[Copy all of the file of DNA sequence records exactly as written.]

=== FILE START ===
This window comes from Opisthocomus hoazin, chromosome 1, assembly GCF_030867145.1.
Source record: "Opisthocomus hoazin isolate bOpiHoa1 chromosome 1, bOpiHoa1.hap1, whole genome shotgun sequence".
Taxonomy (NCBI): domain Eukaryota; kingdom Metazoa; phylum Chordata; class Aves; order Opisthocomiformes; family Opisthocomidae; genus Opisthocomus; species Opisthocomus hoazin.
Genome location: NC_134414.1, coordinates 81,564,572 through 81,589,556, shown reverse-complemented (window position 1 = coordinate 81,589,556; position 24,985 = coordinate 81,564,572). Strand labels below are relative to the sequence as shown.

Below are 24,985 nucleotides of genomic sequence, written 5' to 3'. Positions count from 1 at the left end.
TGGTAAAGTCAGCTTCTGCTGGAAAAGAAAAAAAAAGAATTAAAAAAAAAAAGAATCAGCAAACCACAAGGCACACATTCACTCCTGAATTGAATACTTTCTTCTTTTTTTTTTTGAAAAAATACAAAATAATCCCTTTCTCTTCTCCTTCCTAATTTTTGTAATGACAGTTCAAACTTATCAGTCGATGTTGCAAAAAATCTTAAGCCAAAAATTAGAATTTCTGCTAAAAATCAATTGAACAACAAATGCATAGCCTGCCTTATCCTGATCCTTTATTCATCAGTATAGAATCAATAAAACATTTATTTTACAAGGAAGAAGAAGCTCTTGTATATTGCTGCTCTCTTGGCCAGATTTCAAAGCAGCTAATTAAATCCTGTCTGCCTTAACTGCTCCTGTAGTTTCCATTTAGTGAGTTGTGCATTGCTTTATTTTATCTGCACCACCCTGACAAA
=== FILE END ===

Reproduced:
This window comes from Opisthocomus hoazin, chromosome 1, assembly GCF_030867145.1.
Source record: "Opisthocomus hoazin isolate bOpiHoa1 chromosome 1, bOpiHoa1.hap1, whole genome shotgun sequence".
Taxonomy (NCBI): domain Eukaryota; kingdom Metazoa; phylum Chordata; class Aves; order Opisthocomiformes; family Opisthocomidae; genus Opisthocomus; species Opisthocomus hoazin.
Genome location: NC_134414.1, coordinates 81,564,572 through 81,589,556, shown reverse-complemented (window position 1 = coordinate 81,589,556; position 24,985 = coordinate 81,564,572). Strand labels below are relative to the sequence as shown.

Below are 24,985 nucleotides of genomic sequence, written 5' to 3'. Positions count from 1 at the left end.
TGGTAAAGTCAGCTTCTGCTGGAAAAGAAAAAAAAAGAATTAAAAAAAAAAAGAATCAGCAAACCACAAGGCACACATTCACTCCTGAATTGAATACTTTCTTCTTTTTTTTTTTGAAAAAATACAAAATAATCCCTTTCTCTTCTCCTTCCTAATTTTTGTAATGACAGTTCAAACTTATCAGTCGATGTTGCAAAAAATCTTAAGCCAAAAATTAGAATTTCTGCTAAAAATCAATTGAACAACAAATGCATAGCCTGCCTTATCCTGATCCTTTATTCATCAGTATAGAATCAATAAAACATTTATTTTACAAGGAAGAAGAAGCTCTTGTATATTGCTGCTCTCTTGGCCAGATTTCAAAGCAGCTAATTAAATCCTGTCTGCCTTAACTGCTCCTGTAGTTTCCATTTAGTGAGTTGTGCATTGCTTTATTTTATCTGCACCACCCTGACAAA